This graceful and troubling variation on Robinson Crusoe is partly a riddle and partly a set of meditations on art and reality. Going beyond its puzzles and reflections, though, it is the story of a haunting character trying to wake up from the fictional dream she is caught in.
J. M. Coetzee is from South Africa, where alienation is not a choice but a necessity; and as such, instills a transcendent vitality in its highly crafted distortions. This was evident in two previous works, "Waiting for the Barbarians" and "Life and Times of Michael K." Though there may be something odd and mannered about these parables, our reaction is not "These are strange stories," but rather "Life is a strange place." By the extreme angle of the sailor's deck-stance, you learn that the ship is capsizing.
Coetzee introduces a new personage in the Crusoe-Friday story. The book's first part is a narrative by Susan Barton, an Englishwoman who is cast ashore on Crusoe's island after a mutiny on the ship upon which she was returning to Europe from Brazil, where she had gone to try to find her abducted daughter.
Barton meets a spare and foreshortened pair on the island. Friday is mute; possibly his tongue has been cut out, possibly by slavers. This, at least, is one of several different and laconic accounts given to her by Crusoe, or Cruso, as Coetzee names him. The castaway, who is vague about his own arrival, leads a far more primitive existence than the one later given to him by Defoe.
Without the tools and stores rescued by the Defoe hero from a sunken ship, Cruso and Friday live by fishing and root-gathering. Their daily labor is not an effort to make their existence better, but the laborious construction of rock terraces. It is crushing work and totally abstract; there is no seed on the island to plant on the terraces.
Barton argues for the improvement of this stony life. She urges the reluctant Cruso to explore the sunken wreck for tools; and to teach Friday more than the two or three words he understands. Above all, she urges him to keep a journal to preserve the details of his existence. "Seen from too remote a vantage, life begins to lose its particularity," she argues. "All shipwrecks become the same shipwreck, all castaways the same castaway." Life is in the details: How did Cruso make the eye in his needle; what did he use for thread to sew his hat?
"Touches like these will one day persuade your countrymen that it is all true, every word, there was indeed once an island in the middle of the ocean where the wind blew and the gulls cried from the cliffs, and a man named Cruso paced about in his ape-skin clothes, scanning the horizon for a sail."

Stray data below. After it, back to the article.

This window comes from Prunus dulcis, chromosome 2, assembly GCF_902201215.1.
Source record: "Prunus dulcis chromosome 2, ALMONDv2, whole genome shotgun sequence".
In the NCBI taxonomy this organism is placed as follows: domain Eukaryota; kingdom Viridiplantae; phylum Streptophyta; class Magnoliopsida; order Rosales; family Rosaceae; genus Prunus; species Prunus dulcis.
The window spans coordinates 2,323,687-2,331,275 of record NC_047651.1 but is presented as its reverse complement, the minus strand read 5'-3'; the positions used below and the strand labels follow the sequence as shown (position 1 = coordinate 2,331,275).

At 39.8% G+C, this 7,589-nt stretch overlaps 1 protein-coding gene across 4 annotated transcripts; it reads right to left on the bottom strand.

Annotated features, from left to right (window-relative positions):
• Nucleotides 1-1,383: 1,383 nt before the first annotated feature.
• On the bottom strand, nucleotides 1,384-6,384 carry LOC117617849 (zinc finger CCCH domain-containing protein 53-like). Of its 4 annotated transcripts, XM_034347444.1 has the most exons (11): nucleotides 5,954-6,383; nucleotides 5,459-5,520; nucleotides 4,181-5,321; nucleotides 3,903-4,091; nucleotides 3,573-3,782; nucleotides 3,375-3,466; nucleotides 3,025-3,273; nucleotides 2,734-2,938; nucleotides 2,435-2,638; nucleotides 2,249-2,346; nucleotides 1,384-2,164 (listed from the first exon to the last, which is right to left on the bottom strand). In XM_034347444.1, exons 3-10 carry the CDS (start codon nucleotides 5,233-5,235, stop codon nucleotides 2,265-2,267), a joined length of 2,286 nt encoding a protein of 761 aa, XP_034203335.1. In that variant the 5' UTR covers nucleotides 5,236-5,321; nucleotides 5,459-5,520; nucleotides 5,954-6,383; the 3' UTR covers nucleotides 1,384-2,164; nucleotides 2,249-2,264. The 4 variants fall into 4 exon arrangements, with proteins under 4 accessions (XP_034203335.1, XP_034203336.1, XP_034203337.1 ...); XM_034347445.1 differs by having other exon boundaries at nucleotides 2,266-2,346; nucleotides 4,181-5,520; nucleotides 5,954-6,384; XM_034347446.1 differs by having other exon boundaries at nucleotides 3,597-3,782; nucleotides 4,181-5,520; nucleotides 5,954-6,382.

Cruso refuses to listen, and when a ship picks them up, he dies on the way back to England, leaving Susan and Friday as the island's only survivors. His refusal is central to the shifting balances that the book now takes on. Cruso holds to what is: The island, just as it is, is his life. His vague and contradictory stories of how he got there, his lack of interest in Susan's previous life and in her efforts for change, simply make more apparent his tenacious purism about reality.
In this light, Susan's civilizing efforts represent the de-naturing as well as the humanizing aspects of progress. A stove is more efficient than an open hearth; at the same time, it is less magical. But there is something more. The final two-thirds of the book turn into a parable on the contradictions between life itself and literature's attempts to give it meaning.
On the island, Susan wants Cruso to shape his life by seizing and writing down its details. In England, she seeks out an aging writer named Foe--the name Daniel Defoe used until he was 35 or so. Her narrative is too bald and plain; she wants him to use his gifts of imagination to make it richer and more meaningful.
And here--first, in the form of letters from Susan to Foe, and later in direct contact--begins a new cycle of the conflict. As an artist, Foe can't use the account Susan gives him. He wants a richness that the island itself did not provide; he also wants details of her previous life and of her mysterious vanished daughter.
It is Susan's turn, as it had been Cruso's, to resist the claims of the writer to appropriate her life. On the one hand, she knows that the reality of the island is not enough. "There was too little desire in Cruso and Friday," she reflects, "too little desire to escape, too little desire for a new life. Without desire, how is it possible to make a story?"
On the other hand, to become Foe's subject is to yield up her life, in a way; to lose her authority over it. She doubts her own reality, in fact.